Street fights are dangerous situations that should be avoided if possible. The person disputing with you may have a weapon and it would not be wise to provoke them. However, if you encounter a situation where a street fight is inevitable and running away is not a viable option, knowing how to fight is highly beneficial. Additionally, being able to wrestle a person to the ground is an important skill in these types of scenarios because grappling grants you the ability to control and neutralize a person while minimizing the damage taken. This article describes multiple takedowns that would be effective in a street fight.
Takedowns from the Back
Being able to maneuver around the opponent and get to their back is significant. This is one of the safest position possible to clinch and take an opponent down. If you have complete control of their back, the opponent will no longer be able to throw any strikes and you could avoid a lot of their strength head on.
1. Arm Drag
The arm drag is one of many techniques for getting to the opponent’s back. The subsequent instructions provide details on arm dragging an individual’s right arm.
When the opponent reaches out to grab or punch you with their right hand, use your left hand to grab the opponent’s wrist and push it in the direction of your right hip.
Take a step forward with your left foot and grab the tricep area above the opponent’s right elbow with your right hand. Do both of these actions at the same time.
Pin their arm to your chest as your body is moving forward.
As you pivot around your opponent, pull the opponent’s arm with your torso rotation. This makes the arm drag more powerful by using your whole body instead of just your arm strength.
Reach for their far hip with your left hand to help pull yourself around their back and prevent them from turning to face you.
Complete the circling motion and secure the back control.
The images above show the arm dragging process of grabbing the triceps and reaching for the far hip.
Hand Positioning and Grips
Upon turning the corner and reaching the opponent’s back, use either of the following two choices to obtain the rear clinching position.
Bicep and Wrist Control - For this example, you will have a two-on-one grip of your opponent’s left arm from the rear clinch position. Grab the opponent’s left wrist with your right hand and use your left hand to hook their bicep.
The individual has achieved back control with a two-on-one grip and planted their head safely between the other person’s shoulders.
2. Leg Trip
The leg trip is an excellent method to bring an opponent down from the standing back control position. It involves kicking out or tripping one of the opponent’s leg as you drag them down onto that collapsed side.
Body Lock - With a body lock, you could choose to bring your opponent down to either side. A hip tilting motion should be incorporated with this grip to make the takedown easier. This motion requires digging and yanking the forearm, that is on the same side as the foot you are tripping, into their hip at a backward and downward angle during the whole takedown sequence.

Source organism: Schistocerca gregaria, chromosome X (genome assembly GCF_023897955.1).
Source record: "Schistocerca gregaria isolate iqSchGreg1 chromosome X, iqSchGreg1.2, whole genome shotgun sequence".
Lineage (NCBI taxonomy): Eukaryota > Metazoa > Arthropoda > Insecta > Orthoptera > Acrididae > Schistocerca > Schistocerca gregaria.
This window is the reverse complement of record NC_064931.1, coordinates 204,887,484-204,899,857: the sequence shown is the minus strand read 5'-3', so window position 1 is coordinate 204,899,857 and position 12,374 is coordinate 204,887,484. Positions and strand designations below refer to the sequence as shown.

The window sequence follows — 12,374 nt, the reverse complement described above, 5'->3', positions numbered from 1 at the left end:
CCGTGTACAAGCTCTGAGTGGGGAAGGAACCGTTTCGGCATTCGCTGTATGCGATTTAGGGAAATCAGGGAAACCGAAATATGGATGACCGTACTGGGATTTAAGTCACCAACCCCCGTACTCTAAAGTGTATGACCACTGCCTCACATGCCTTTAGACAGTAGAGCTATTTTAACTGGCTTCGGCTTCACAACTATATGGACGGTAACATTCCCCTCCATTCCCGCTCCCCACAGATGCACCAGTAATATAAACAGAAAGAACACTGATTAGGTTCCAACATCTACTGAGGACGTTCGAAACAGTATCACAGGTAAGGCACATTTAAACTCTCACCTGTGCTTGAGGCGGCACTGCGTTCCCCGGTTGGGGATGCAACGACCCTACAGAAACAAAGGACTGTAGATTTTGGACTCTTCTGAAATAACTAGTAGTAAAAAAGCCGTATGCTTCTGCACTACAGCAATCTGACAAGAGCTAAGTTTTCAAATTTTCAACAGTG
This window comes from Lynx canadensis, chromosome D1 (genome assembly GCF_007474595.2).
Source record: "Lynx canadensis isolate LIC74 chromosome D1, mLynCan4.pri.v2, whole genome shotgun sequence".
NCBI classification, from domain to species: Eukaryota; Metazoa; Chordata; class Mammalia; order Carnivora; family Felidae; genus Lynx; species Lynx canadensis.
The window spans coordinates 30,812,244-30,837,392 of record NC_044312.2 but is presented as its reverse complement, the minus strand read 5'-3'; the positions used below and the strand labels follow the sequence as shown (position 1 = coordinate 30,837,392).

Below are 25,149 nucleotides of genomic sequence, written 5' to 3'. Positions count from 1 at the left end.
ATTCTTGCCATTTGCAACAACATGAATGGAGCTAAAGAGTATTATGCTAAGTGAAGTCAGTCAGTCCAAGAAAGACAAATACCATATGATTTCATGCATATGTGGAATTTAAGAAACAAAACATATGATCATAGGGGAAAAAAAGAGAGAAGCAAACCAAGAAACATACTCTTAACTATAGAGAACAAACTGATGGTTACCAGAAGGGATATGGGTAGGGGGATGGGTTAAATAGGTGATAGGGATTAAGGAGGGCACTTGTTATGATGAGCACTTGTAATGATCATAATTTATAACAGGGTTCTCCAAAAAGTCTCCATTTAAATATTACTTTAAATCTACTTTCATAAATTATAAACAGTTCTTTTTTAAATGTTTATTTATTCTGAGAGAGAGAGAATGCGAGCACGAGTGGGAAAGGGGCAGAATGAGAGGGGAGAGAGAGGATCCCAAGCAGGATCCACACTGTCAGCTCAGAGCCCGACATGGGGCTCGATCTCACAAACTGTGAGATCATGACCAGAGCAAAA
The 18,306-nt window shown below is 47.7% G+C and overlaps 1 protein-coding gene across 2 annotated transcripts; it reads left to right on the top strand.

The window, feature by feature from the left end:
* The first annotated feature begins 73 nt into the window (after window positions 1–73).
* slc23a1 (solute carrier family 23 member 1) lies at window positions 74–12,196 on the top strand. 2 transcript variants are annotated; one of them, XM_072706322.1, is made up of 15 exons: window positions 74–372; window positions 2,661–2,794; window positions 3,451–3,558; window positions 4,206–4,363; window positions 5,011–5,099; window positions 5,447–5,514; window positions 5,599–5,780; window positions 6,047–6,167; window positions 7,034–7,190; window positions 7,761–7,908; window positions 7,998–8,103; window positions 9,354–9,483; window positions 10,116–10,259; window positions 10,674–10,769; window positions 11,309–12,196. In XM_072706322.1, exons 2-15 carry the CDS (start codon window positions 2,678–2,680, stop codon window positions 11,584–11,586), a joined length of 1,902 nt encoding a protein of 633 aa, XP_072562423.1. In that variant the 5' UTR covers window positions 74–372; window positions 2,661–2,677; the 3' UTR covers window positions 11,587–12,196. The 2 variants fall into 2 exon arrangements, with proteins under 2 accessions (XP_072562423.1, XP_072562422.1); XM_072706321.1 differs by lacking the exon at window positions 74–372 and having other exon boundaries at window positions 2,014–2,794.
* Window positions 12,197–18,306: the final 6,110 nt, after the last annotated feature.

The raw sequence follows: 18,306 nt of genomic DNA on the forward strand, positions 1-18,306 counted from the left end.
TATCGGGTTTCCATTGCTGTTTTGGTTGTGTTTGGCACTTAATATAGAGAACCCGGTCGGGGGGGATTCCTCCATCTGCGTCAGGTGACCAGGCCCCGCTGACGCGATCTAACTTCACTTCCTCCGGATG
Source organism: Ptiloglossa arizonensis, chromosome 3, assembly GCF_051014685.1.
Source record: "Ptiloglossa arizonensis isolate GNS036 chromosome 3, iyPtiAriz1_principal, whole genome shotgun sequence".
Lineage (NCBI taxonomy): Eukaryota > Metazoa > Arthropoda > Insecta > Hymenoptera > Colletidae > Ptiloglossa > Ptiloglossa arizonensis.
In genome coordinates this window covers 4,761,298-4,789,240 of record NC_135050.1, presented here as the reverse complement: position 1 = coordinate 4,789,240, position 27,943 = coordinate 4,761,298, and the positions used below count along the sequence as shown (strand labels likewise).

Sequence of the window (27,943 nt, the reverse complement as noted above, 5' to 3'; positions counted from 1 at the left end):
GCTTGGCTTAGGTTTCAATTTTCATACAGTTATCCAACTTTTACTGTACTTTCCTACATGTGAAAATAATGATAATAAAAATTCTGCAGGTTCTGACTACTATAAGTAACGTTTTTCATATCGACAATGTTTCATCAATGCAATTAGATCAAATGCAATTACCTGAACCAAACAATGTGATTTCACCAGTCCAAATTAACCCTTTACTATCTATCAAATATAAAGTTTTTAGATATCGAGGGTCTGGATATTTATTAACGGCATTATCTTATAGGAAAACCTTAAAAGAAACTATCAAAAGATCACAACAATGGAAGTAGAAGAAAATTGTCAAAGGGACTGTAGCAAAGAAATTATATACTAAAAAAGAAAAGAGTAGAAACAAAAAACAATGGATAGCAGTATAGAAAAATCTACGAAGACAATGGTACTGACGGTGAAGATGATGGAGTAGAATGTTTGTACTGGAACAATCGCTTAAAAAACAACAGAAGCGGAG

Bicep and Wrist Control - Taking the opponent down on the same side as their trapped arm, by your bicep and wrist control, will remove their ability to post and reverse the position.
Bigger Opponents - For dealing with bigger opponents, add the movement of leaning them towards the opposite side first. This action will cause the opponent to brace and distribute a majority of their weight to that side, which makes the other leg easier to kick out.
The images below exhibit how to complete the leg trip takedown.
Place the arch of your foot behind their heel.
This image illustrates a two-on-one grip of the opponent’s left arm. Additionally, the person with back control is simply falling back and rotating towards the blocked left foot.
3. Double Leg Takedown (from the rear clinch)
Another takedown option from the rear clinch is the double leg takedown. Unlike shooting for the standard double leg, you are not smashing your knee on the ground or risking the chance of your opponent sprawling on top of you.
Slide both hands to the opponent’s knees.
Slide your arms down to the opponent’s waist.
The person on the right is showing the head and hand placements needed for this body lock takedown to succeed.
4. Knee Tap Alternative
On the occasion where your opponent is able to keep their hips back and making it difficult for you to perform the body lock takedown, implement the knee tap technique.
This knee tap technique involves placing your leg outside and behind their lead leg.
Pivot on the balls of your feet, of the lead leg, and swing your knee inward to hit the back of the opponent’s knee. This action will cause their front leg to give out.
Twist the opponent’s body towards the buckled knee to finish the takedown.
Examine how the man on the right is placing his lead leg behind the opponent’s leg.
This is an alternative to using the body lock grip for the knee tap. As the individual buckles his opponent’s knee, he is using his right underhook and left hand placement to tilt his opponent and take him down.
Want to Practice Your Takedowns?
Other than going to class regularly and practicing your takedowns, the other option you have is to get a grappling dummy. Although it's not ideal, a grappling dummy can help you develop good form and it is what some wrestlers use to practice their throws. Here is the grappling dummy I recommend for practicing takedowns:
Combat Sport Grappling Dummy
- Made of nylon
- Great for practicing takedowns, ground positional control, and submissions
- Stands up on its own